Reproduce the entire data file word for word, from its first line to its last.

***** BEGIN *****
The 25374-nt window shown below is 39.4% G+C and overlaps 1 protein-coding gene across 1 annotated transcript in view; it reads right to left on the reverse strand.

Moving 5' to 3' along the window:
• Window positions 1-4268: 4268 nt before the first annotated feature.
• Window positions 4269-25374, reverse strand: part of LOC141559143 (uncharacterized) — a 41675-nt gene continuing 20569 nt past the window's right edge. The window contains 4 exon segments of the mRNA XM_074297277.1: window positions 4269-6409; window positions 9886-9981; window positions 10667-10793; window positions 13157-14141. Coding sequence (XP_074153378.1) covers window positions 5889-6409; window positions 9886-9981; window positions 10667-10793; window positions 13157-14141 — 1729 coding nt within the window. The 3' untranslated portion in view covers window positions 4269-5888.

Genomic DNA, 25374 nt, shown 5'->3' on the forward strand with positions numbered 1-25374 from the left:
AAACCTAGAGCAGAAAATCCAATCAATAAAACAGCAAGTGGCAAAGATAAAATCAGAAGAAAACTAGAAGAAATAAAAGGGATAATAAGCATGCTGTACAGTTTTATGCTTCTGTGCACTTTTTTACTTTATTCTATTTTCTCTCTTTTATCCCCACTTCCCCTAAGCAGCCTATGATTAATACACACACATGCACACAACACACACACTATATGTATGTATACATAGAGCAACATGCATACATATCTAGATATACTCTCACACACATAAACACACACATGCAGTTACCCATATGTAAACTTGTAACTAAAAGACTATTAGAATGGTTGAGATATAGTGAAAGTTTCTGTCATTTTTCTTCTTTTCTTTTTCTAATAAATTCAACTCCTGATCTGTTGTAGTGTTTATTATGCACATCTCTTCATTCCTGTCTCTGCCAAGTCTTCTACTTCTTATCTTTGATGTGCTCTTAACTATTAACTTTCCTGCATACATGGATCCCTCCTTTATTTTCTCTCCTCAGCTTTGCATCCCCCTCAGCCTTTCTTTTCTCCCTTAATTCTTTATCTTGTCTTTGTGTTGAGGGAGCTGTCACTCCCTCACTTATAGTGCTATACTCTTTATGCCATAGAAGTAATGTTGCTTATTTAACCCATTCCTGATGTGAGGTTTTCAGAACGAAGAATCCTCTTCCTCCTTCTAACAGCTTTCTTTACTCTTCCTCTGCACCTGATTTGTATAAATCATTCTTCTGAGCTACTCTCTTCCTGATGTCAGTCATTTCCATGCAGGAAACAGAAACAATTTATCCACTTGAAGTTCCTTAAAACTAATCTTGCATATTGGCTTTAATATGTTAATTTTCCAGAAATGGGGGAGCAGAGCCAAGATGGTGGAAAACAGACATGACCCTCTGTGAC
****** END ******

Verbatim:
The 25374-nt window shown below is 39.4% G+C and overlaps 1 protein-coding gene across 1 annotated transcript in view; it reads right to left on the reverse strand.

Moving 5' to 3' along the window:
• Window positions 1-4268: 4268 nt before the first annotated feature.
• Window positions 4269-25374, reverse strand: part of LOC141559143 (uncharacterized) — a 41675-nt gene continuing 20569 nt past the window's right edge. The window contains 4 exon segments of the mRNA XM_074297277.1: window positions 4269-6409; window positions 9886-9981; window positions 10667-10793; window positions 13157-14141. Coding sequence (XP_074153378.1) covers window positions 5889-6409; window positions 9886-9981; window positions 10667-10793; window positions 13157-14141 — 1729 coding nt within the window. The 3' untranslated portion in view covers window positions 4269-5888.

Genomic DNA, 25374 nt, shown 5'->3' on the forward strand with positions numbered 1-25374 from the left:
AAACCTAGAGCAGAAAATCCAATCAATAAAACAGCAAGTGGCAAAGATAAAATCAGAAGAAAACTAGAAGAAATAAAAGGGATAATAAGCATGCTGTACAGTTTTATGCTTCTGTGCACTTTTTTACTTTATTCTATTTTCTCTCTTTTATCCCCACTTCCCCTAAGCAGCCTATGATTAATACACACACATGCACACAACACACACACTATATGTATGTATACATAGAGCAACATGCATACATATCTAGATATACTCTCACACACATAAACACACACATGCAGTTACCCATATGTAAACTTGTAACTAAAAGACTATTAGAATGGTTGAGATATAGTGAAAGTTTCTGTCATTTTTCTTCTTTTCTTTTTCTAATAAATTCAACTCCTGATCTGTTGTAGTGTTTATTATGCACATCTCTTCATTCCTGTCTCTGCCAAGTCTTCTACTTCTTATCTTTGATGTGCTCTTAACTATTAACTTTCCTGCATACATGGATCCCTCCTTTATTTTCTCTCCTCAGCTTTGCATCCCCCTCAGCCTTTCTTTTCTCCCTTAATTCTTTATCTTGTCTTTGTGTTGAGGGAGCTGTCACTCCCTCACTTATAGTGCTATACTCTTTATGCCATAGAAGTAATGTTGCTTATTTAACCCATTCCTGATGTGAGGTTTTCAGAACGAAGAATCCTCTTCCTCCTTCTAACAGCTTTCTTTACTCTTCCTCTGCACCTGATTTGTATAAATCATTCTTCTGAGCTACTCTCTTCCTGATGTCAGTCATTTCCATGCAGGAAACAGAAACAATTTATCCACTTGAAGTTCCTTAAAACTAATCTTGCATATTGGCTTTAATATGTTAATTTTCCAGAAATGGGGGAGCAGAGCCAAGATGGTGGAAAACAGACATGACCCTCTGTGAC